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In this essay, we propose a principled approach for government bailouts of critical/systemic firms who find themselves in COVID-19-induced financial distress. We also demonstrate why bankruptcy is the wrong tool to address the problems of these types of firms.

The current pandemic threatens lives and livelihoods across the world. A key difference compared to previous market shocks is that lockdowns and related measures have, in certain instances, made it impossible for businesses to conduct their operations. This has resulted in a very specific type of distress, one that bankruptcy is not in the best position to address effectively. If there are no revenues, the design of bankruptcy laws makes them an inadequate tool – and the sheer volume of companies going through the process may put severe stress on the system. The difficulties that the vast majority of companies are encountering may be better solved using different tools: bailouts, bail-ins or a combination thereof, deployed by the government in wide-ranging statutory schemes.

However, these schemes may not adequately address the issues of all companies; and the preservation of some of them – those that we refer to as critical/systemic – may be of such significant value to society that more intense assistance from the government is justified. We engage with the characteristics of firms that should be considered critical/systemic and the principles that should guide ad hoc rescues of those companies by the government. Firms are critical/systemic if their failure imposes significant negative externalities on the economy (or, conversely, their preservation generates significant positive externalities) or if they provide the public with an “infrastructure” not otherwise provided by the private sector. If firms are critical/systemic, the government should have the ability to bail them out, going beyond applicable statutory schemes and ensuring that the relevant externalities are considered when deciding whether to keep these companies as going concerns. Bankruptcy is a private process. It is not designed to vindicate such public considerations.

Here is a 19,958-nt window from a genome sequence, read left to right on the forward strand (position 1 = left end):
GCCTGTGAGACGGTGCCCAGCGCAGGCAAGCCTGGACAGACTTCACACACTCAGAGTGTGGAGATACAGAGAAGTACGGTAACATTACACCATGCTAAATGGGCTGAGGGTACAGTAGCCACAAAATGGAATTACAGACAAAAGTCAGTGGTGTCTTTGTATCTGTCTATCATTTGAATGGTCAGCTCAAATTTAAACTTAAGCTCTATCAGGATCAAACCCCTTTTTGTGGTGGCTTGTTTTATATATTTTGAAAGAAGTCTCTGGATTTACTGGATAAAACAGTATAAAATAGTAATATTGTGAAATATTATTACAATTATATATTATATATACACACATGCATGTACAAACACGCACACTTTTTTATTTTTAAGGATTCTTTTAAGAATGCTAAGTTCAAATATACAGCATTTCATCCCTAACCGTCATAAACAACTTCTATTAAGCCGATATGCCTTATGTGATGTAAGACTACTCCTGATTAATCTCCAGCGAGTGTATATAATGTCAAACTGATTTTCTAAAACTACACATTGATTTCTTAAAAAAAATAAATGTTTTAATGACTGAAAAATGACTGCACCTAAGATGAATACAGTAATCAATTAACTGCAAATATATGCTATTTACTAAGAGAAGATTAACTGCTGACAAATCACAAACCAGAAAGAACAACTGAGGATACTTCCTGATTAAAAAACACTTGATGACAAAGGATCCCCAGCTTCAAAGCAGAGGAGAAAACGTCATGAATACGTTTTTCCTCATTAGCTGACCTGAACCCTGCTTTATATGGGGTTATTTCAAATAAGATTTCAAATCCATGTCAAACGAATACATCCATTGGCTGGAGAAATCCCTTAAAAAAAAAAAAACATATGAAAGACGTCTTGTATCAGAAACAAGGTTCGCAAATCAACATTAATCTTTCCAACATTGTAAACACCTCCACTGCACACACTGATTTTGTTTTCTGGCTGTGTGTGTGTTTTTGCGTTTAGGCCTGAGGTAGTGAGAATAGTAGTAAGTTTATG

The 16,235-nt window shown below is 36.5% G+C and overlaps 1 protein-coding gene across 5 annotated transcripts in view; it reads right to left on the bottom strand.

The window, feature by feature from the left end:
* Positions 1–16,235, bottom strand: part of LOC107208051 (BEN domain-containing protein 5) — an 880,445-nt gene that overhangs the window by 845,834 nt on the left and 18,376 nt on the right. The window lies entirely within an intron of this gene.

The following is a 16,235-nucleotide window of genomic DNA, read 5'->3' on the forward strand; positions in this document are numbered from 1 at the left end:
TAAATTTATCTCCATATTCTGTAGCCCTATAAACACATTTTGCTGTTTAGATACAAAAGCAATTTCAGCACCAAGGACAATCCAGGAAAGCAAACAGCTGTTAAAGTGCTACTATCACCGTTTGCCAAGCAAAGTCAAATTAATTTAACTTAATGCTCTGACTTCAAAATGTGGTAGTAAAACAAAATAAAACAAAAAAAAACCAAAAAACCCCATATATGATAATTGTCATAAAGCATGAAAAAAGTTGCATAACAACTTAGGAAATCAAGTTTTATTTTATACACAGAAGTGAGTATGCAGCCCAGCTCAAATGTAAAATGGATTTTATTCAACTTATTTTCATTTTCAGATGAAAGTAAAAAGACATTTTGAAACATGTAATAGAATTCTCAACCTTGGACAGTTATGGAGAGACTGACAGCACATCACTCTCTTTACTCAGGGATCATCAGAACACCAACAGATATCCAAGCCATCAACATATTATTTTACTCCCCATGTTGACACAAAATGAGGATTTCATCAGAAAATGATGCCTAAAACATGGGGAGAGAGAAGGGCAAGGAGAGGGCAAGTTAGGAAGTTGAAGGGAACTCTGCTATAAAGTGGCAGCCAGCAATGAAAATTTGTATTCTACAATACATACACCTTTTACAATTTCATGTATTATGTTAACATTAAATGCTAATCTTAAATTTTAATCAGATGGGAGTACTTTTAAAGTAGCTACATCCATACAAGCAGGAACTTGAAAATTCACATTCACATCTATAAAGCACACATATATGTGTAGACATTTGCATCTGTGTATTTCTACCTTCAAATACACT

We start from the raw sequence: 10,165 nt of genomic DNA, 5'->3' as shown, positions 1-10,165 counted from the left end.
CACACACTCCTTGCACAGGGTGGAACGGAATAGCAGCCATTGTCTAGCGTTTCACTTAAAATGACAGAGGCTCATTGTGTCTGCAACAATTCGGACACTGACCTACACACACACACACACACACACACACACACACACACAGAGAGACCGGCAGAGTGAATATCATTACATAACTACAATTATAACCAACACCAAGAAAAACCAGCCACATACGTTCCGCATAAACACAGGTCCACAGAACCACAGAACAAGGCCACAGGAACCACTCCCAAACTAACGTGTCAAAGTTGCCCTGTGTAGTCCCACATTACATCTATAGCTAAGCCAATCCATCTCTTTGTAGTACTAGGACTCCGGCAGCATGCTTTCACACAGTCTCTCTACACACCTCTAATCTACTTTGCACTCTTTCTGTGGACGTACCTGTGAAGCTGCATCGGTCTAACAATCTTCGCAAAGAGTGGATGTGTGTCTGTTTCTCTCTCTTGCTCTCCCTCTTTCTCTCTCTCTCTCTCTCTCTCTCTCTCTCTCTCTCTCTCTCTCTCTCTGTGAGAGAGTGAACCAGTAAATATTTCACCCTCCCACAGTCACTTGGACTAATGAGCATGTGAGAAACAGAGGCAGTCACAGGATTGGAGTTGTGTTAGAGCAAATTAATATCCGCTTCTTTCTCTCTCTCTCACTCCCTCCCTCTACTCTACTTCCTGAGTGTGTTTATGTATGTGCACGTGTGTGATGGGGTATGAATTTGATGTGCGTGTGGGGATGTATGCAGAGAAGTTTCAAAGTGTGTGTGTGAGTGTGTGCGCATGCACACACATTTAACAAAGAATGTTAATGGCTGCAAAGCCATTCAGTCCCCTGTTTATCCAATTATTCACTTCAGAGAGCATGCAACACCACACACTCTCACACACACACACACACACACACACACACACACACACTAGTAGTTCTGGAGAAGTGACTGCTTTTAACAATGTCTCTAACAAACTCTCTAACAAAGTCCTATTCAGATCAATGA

Government bailouts, however, should be governed by principles, as any government intervention in the economy, and its associated efficiency and distributional effects must be considered with care. The guiding principles that we propose and elaborate on are (i) proportionality, (ii) efficiency, (iii) equity and (iv) transparency. The application of these principles should ensure that, if the government takes ownership of a private firm through an ad hoc bailout, this is a tool of last resort, and not more than temporary – and that the pre-distress investors properly contribute to the necessary measures.

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